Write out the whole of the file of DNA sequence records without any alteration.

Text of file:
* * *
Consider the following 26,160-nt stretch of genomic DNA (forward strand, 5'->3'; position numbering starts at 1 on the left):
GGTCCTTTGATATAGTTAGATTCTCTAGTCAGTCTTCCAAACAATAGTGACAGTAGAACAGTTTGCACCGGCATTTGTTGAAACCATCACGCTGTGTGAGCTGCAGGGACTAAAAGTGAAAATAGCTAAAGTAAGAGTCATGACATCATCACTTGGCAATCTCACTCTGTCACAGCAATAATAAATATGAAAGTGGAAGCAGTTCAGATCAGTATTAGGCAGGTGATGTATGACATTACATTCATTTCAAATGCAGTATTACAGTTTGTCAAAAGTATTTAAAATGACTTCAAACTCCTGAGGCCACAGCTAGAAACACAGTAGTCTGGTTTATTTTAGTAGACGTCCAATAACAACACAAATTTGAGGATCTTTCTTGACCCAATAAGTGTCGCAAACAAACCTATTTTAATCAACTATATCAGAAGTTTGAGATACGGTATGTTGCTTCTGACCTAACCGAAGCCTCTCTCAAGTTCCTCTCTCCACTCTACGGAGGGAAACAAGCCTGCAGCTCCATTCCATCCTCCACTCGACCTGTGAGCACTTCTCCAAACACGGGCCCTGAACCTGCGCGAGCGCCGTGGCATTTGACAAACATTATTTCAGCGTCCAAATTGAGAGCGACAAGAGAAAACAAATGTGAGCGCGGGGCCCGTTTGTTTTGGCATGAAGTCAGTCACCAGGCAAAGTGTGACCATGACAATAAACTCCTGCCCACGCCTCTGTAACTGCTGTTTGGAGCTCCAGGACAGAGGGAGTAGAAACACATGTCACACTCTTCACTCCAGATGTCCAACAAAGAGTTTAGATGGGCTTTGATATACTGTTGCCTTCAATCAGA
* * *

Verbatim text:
Consider the following 26,160-nt stretch of genomic DNA (forward strand, 5'->3'; position numbering starts at 1 on the left):
GGTCCTTTGATATAGTTAGATTCTCTAGTCAGTCTTCCAAACAATAGTGACAGTAGAACAGTTTGCACCGGCATTTGTTGAAACCATCACGCTGTGTGAGCTGCAGGGACTAAAAGTGAAAATAGCTAAAGTAAGAGTCATGACATCATCACTTGGCAATCTCACTCTGTCACAGCAATAATAAATATGAAAGTGGAAGCAGTTCAGATCAGTATTAGGCAGGTGATGTATGACATTACATTCATTTCAAATGCAGTATTACAGTTTGTCAAAAGTATTTAAAATGACTTCAAACTCCTGAGGCCACAGCTAGAAACACAGTAGTCTGGTTTATTTTAGTAGACGTCCAATAACAACACAAATTTGAGGATCTTTCTTGACCCAATAAGTGTCGCAAACAAACCTATTTTAATCAACTATATCAGAAGTTTGAGATACGGTATGTTGCTTCTGACCTAACCGAAGCCTCTCTCAAGTTCCTCTCTCCACTCTACGGAGGGAAACAAGCCTGCAGCTCCATTCCATCCTCCACTCGACCTGTGAGCACTTCTCCAAACACGGGCCCTGAACCTGCGCGAGCGCCGTGGCATTTGACAAACATTATTTCAGCGTCCAAATTGAGAGCGACAAGAGAAAACAAATGTGAGCGCGGGGCCCGTTTGTTTTGGCATGAAGTCAGTCACCAGGCAAAGTGTGACCATGACAATAAACTCCTGCCCACGCCTCTGTAACTGCTGTTTGGAGCTCCAGGACAGAGGGAGTAGAAACACATGTCACACTCTTCACTCCAGATGTCCAACAAAGAGTTTAGATGGGCTTTGATATACTGTTGCCTTCAATCAGA